Utah State golfer getting a second 'Chanse' after defeating cancer
There are few people it hasn’t affected — a grandparent or relative, mother or father, brother or sister or daughter or son. Cancer has made itself known to nearly everybody in the world, and more times than not the results have been terminal.
But there are success stories, too. Some might even say miracles, of how a loved one defeated cancer. One such story involves a collegiate golfer at Utah State University named Chanse Godderidge, who for an extended period of time wasn’t sure he would ever get a "second Chanse" with golf or life.
In 2005, as a 16-year-old junior in high school, Godderidge was focused on golf and basketball. As the golf season wrapped up and he was preparing for basketball, he knew something was physically off. What he didn’t know was how badly his life was about to be turned upside down.
In early November 2005, Godderidge saw a local doctor and was instructed to go immediately to Primary Children’s Medical Center in Salt Lake City. In less than 24 hours, he and his family received the grim diagnosis.
Godderidge had severe aplastic anemia, a disease that causes bone marrow to slow down its production of blood cells — the red blood cells that carry oxygen, the white blood cells that fight infection and the platelets that help clot blood and control bleeding.
“I didn’t really know what to think,” Godderidge said. “I knew something was wrong just because I’d felt so bad for so long, but I didn’t know what it could be.”
Without quick treatment, severe aplastic anemia can progress and become fatal. The two most common treatments are immunosuppressive therapy and a bone marrow transplant. Luckily, the disease has a much better prognosis today than it has in years past.
From that point on, Godderidge started making regular visits to the infusion center at Primary Children’s and Logan Regional Hospital to receive transfusions of red blood cells and platelets. He was instructed to stay away from crowds and wear a mask to reduce the risk of acquiring serious infections he would not be able to fight because of the lack of white blood cells in his body.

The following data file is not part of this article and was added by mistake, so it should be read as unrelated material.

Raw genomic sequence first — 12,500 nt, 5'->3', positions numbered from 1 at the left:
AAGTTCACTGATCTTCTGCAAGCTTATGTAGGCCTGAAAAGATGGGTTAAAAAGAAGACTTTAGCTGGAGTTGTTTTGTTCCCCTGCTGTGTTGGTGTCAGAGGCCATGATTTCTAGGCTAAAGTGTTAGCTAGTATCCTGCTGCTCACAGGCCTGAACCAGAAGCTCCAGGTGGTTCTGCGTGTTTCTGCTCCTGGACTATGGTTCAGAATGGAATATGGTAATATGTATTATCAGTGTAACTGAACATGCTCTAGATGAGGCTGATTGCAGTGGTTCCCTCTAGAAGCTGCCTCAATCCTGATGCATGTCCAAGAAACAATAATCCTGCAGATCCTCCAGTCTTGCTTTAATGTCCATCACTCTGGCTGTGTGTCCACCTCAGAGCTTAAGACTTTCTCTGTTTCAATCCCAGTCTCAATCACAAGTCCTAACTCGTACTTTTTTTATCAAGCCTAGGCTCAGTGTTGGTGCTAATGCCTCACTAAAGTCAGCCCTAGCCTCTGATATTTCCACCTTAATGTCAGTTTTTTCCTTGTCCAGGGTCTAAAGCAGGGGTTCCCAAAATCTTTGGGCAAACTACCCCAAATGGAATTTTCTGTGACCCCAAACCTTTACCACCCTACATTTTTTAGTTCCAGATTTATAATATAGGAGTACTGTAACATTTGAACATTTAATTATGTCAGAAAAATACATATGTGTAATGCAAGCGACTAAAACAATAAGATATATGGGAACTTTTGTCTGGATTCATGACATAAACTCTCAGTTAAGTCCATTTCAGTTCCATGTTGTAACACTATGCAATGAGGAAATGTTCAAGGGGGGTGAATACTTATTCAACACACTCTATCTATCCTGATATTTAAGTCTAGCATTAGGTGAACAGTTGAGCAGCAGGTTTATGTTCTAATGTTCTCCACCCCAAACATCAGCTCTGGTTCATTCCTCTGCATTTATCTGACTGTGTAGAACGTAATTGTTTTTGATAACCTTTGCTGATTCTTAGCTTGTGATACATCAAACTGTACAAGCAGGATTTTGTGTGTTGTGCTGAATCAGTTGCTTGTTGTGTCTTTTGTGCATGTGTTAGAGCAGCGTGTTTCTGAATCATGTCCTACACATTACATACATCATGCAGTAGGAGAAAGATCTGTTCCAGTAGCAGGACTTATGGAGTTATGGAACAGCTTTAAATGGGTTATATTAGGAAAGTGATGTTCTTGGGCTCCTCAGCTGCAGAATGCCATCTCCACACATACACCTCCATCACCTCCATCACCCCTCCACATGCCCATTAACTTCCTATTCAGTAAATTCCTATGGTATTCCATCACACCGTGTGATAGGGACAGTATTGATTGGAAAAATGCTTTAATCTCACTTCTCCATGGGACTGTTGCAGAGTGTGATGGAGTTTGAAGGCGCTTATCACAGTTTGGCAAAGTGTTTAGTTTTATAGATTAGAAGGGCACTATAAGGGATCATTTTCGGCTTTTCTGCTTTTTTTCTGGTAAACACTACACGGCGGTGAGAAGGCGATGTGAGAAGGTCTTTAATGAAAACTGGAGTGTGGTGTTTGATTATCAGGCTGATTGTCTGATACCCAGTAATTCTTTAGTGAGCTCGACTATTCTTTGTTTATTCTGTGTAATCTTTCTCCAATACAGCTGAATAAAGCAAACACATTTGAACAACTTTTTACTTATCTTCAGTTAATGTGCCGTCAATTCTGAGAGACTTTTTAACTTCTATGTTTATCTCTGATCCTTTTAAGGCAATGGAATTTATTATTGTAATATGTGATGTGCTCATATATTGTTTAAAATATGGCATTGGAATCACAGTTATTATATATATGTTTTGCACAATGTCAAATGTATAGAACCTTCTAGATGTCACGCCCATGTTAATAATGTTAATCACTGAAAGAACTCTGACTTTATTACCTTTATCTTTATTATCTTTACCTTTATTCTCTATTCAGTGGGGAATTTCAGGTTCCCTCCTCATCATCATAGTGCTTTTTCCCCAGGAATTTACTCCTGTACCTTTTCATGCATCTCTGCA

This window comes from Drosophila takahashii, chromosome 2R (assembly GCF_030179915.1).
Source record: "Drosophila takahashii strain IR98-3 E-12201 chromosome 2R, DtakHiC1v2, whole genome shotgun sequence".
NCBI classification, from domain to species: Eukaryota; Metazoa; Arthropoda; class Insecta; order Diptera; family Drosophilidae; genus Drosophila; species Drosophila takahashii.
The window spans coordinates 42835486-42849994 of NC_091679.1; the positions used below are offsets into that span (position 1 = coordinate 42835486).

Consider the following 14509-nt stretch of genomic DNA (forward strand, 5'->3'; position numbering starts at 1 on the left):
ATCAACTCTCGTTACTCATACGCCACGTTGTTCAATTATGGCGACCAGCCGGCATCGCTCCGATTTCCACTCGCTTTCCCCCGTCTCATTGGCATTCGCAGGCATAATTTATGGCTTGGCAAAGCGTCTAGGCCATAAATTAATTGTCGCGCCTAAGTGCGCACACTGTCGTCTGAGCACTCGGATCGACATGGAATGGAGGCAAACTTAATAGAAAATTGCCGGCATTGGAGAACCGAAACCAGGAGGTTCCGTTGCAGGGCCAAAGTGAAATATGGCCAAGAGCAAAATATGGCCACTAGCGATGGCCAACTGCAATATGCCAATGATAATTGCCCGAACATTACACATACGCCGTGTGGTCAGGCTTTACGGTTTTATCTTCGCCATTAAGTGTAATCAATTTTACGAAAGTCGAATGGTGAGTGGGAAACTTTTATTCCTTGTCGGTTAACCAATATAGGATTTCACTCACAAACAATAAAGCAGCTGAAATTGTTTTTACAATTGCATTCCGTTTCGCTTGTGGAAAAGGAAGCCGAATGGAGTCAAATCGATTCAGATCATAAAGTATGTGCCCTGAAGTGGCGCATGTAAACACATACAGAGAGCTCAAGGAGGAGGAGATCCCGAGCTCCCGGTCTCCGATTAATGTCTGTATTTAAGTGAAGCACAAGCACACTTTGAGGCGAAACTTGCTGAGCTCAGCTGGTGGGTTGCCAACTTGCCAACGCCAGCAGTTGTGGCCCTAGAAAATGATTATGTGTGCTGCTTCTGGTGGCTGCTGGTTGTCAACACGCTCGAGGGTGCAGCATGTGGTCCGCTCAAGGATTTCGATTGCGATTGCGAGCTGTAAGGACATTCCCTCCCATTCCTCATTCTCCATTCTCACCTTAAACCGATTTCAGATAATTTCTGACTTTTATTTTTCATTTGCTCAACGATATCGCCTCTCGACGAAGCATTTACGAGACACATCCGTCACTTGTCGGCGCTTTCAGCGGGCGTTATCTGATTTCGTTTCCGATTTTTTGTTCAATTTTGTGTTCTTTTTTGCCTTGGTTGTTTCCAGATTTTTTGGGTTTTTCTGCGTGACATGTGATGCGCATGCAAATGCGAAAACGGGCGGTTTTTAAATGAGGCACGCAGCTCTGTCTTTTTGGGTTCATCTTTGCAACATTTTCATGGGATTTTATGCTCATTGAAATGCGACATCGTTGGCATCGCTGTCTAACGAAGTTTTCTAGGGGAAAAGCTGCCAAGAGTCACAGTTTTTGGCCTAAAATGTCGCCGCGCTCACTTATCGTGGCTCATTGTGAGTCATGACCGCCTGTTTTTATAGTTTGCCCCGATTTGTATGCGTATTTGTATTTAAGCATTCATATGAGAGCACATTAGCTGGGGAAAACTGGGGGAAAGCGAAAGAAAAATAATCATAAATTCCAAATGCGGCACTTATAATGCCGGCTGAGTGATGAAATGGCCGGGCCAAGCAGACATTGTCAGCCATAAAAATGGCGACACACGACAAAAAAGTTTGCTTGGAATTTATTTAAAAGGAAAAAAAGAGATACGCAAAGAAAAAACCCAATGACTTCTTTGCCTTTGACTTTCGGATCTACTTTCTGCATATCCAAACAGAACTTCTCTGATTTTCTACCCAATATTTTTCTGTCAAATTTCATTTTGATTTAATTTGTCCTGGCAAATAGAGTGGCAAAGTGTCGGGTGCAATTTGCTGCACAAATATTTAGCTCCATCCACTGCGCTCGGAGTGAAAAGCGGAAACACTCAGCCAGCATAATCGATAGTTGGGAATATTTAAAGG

The ideal treatment for a disease such as Godderidge’s is a bone marrow transplant. The best-case scenario for that type of transplant is to take marrow from an immediate family member. They are most likely to be the best matches, which results in a higher chance of success.
Godderidge’s four sisters were all immediately tested to see if they would be an acceptable match. Unfortunately, none of them matched closely enough to be worth the risk of the transplant.
The problem of a lack of donors inspired Godderidge’s family to do something to help other families avoid the same situation. That spring, they joined forces with his coaches, teammates and administrators at Sky View High School to take on the task of organizing a bone marrow drive through the National Marrow Donor Program. The drive proved successful, as they got more than 400 people to register as bone marrow donors.
While he waited for a marrow donor to be found, Godderidge was admitted to Primary Children’s to begin an intense round of immunosuppressive therapy. After nearly six months of treatment, he started to show signs of recovery. His blood counts started coming back up, and he required fewer transfusions.
By June 2006, his blood cell counts were back to normal, and he and his family were encouraged that his severe aplastic anemia was in remission. He went on with life, trying his best to get back to what he knew as normal.
Godderidge went through his senior year as he always hoped it would go. He was back playing on the golf and basketball teams. It was that year that he was given a spot and a scholarship on the USU golf team. He enrolled in school that fall.
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